cow resting in dry grazinglands University of Minnesota

Global grazing lands increasingly vulnerable to changing climate

Maps of worldwide precipitation trends show impact on pasture and people.

The livelihoods and food security of some 800 million people around the world depend on livestock that graze on natural vegetation, according to an announcement from the University of Minnesota.

In a good season, grasses and other plants flourish, supporting robust herds. In a bad season, the system suffers — as do the people who rely on it. One significant and increasingly volatile factor that can make the difference between a good year or a bad year is precipitation.

A new study in Nature Climate Change revealed that over the past century, year-to-year precipitation variability has increased significantly on 49% of the world’s grazing lands, affecting vegetation and constraining its ability to support livestock.

The study’s authors, led by a team from the University of Minnesota Institute on the Environment (IonE), used climate data from 1901 to 2014 to create global maps of precipitation variability trends. While some grazing lands showed decreases in rainfall variability, the overall trend was for an increase in fluctuation both within and between years, IonE said.

“Visualizing precipitation variability trends allows us to identify grazing lands that have undergone large changes — and to learn from those places where people have managed to adapt well despite increased variability,” said lead author Lindsey Sloat, a postdoctoral research associate with IonE’s Global Landscapes Initiative.

Image courtesy of Nature Climate Change.

The map shows changes in between-year precipitation variability: Of the total land area considered pasture in this analysis, 20% did not experience significant changes (in gray), while 31% experienced significant decreases (cool colors) and 49% experienced significant increases in precipitation variability (warm colors).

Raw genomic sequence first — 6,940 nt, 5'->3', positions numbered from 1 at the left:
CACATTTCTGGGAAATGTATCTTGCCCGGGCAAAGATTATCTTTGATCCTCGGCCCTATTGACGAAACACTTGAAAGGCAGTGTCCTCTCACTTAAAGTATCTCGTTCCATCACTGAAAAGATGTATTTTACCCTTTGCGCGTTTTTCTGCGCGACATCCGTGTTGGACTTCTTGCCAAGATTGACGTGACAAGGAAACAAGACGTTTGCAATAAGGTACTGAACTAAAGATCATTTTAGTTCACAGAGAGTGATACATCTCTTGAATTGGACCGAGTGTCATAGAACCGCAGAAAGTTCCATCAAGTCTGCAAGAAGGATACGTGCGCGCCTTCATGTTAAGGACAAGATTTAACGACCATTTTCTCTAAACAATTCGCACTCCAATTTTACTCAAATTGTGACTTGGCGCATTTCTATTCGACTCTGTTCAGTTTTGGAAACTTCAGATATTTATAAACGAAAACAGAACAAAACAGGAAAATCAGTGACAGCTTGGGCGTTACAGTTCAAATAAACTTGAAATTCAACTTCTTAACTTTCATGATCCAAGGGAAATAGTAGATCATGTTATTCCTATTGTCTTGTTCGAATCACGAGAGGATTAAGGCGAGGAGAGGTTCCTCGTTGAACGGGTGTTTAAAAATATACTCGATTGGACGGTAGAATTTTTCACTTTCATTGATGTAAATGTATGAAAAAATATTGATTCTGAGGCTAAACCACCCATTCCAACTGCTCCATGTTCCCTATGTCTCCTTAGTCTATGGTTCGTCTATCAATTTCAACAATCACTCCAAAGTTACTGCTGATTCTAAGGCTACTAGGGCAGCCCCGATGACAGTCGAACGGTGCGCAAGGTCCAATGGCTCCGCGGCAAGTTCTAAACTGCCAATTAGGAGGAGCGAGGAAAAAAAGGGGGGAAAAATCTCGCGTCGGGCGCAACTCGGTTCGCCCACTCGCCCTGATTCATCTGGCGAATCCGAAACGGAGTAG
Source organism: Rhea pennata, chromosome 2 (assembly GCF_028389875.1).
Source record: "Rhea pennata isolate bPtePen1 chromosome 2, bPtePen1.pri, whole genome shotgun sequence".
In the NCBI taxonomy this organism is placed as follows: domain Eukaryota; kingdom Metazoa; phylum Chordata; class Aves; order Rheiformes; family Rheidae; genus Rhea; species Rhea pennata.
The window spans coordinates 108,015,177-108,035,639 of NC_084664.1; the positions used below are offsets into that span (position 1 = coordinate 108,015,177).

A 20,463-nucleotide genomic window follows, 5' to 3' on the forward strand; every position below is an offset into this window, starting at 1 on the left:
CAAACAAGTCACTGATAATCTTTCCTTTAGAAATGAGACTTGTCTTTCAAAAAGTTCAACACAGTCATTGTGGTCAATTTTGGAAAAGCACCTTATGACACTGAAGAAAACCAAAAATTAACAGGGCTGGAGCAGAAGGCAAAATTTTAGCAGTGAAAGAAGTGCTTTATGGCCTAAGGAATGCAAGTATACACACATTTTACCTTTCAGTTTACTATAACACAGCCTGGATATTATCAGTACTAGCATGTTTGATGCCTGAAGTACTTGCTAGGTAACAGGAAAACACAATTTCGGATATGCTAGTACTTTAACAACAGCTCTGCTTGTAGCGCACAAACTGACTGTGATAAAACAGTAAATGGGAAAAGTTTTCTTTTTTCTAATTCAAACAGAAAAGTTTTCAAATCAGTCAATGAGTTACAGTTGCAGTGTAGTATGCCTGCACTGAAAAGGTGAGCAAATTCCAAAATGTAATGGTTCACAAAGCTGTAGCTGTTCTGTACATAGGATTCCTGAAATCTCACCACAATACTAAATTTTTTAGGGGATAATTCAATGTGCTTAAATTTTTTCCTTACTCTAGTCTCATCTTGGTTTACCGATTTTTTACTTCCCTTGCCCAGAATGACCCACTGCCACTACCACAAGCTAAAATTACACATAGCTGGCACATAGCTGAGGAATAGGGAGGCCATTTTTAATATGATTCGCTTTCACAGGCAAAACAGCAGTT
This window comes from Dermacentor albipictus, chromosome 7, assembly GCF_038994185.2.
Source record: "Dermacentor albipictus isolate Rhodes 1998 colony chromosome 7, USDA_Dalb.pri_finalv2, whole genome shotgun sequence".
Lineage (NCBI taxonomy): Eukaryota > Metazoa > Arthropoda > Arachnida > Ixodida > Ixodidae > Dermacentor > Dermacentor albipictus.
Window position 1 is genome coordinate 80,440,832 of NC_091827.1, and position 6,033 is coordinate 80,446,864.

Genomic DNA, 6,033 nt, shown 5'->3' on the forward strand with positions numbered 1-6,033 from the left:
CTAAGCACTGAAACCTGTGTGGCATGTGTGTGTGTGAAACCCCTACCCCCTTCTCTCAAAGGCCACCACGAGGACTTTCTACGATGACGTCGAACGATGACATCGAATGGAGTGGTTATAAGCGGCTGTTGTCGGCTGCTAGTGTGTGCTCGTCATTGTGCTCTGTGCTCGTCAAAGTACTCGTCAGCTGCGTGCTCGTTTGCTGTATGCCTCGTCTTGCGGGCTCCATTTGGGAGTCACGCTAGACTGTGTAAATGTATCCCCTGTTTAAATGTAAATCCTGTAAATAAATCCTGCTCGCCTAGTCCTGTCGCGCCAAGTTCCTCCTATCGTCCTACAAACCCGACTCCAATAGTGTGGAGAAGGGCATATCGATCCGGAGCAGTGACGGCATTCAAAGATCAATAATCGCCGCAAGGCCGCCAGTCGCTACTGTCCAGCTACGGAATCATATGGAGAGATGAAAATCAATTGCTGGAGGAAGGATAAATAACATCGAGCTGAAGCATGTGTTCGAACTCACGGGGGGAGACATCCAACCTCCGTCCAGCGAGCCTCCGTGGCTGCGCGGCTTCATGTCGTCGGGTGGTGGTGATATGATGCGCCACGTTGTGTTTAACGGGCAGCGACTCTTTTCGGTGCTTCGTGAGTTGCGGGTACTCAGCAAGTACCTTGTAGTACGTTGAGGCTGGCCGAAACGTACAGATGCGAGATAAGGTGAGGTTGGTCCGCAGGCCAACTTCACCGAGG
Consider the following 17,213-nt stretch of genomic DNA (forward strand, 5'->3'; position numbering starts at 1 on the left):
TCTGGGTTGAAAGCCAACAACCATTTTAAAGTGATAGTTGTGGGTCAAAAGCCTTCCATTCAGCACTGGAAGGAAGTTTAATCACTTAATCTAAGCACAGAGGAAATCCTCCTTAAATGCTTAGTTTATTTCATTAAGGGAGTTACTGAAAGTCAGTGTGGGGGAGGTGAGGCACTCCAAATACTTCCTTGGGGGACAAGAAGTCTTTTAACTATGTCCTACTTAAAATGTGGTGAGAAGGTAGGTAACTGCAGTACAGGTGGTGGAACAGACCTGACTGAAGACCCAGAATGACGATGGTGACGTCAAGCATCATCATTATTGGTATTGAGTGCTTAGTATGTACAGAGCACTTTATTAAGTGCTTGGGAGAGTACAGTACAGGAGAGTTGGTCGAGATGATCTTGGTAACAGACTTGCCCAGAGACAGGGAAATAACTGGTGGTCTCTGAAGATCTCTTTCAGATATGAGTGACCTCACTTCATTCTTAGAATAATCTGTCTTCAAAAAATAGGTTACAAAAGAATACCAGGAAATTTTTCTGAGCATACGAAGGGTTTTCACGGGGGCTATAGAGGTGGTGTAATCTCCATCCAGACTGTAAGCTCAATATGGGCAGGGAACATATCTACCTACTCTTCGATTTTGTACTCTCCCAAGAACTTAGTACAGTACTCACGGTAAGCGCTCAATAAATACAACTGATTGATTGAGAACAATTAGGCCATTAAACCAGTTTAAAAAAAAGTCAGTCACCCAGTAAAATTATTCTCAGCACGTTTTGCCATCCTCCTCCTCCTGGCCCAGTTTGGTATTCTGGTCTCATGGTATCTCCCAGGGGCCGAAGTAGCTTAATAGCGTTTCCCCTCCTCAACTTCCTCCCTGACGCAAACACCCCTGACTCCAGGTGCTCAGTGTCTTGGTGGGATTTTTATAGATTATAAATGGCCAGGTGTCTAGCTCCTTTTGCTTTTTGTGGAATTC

This insight is important, because grazing lands are already typically marginal, meaning they are unsuitable for crops because they are either too dry or have poor soils. “Even small changes in rainfall put them at more risk,” added Paul West, co-director of the initiative.

Furthermore, some grazing lands are more inhospitable than others. Changes in precipitation variability especially affect these more vulnerable lands, which — adding to global risk — also tend to be home to the smallholder farmers and pastoralists who most depend on livestock for food, IonE noted. The researchers found:

* Global grazing lands already experience 25% more year-to-year variability in precipitation than the average global surface land area.

* Regions with high year-to-year precipitation variability support lower livestock densities than regions with less variability.

* Overall precipitation variability has increased the most in areas where grazing is predicted to be important for local food access.

“This study is showing us that grazing is potentially highly vulnerable to climate change right across the world, from Australia to Central Asia, sub-Saharan Africa and the Americas,” said co-author Mario Herrero of Australia’s Commonwealth Scientific & Industrial Research Organization (CSIRO).

The research was a collaboration among scientists from IonE, the University of Arizona School of Natural Resources & the Environment, CSIRO and the Federal University of Goias in Brazil.

Hide comments


  • Allowed HTML tags: <em> <strong> <blockquote> <br> <p>

Plain text

  • No HTML tags allowed.
  • Web page addresses and e-mail addresses turn into links automatically.
  • Lines and paragraphs break automatically.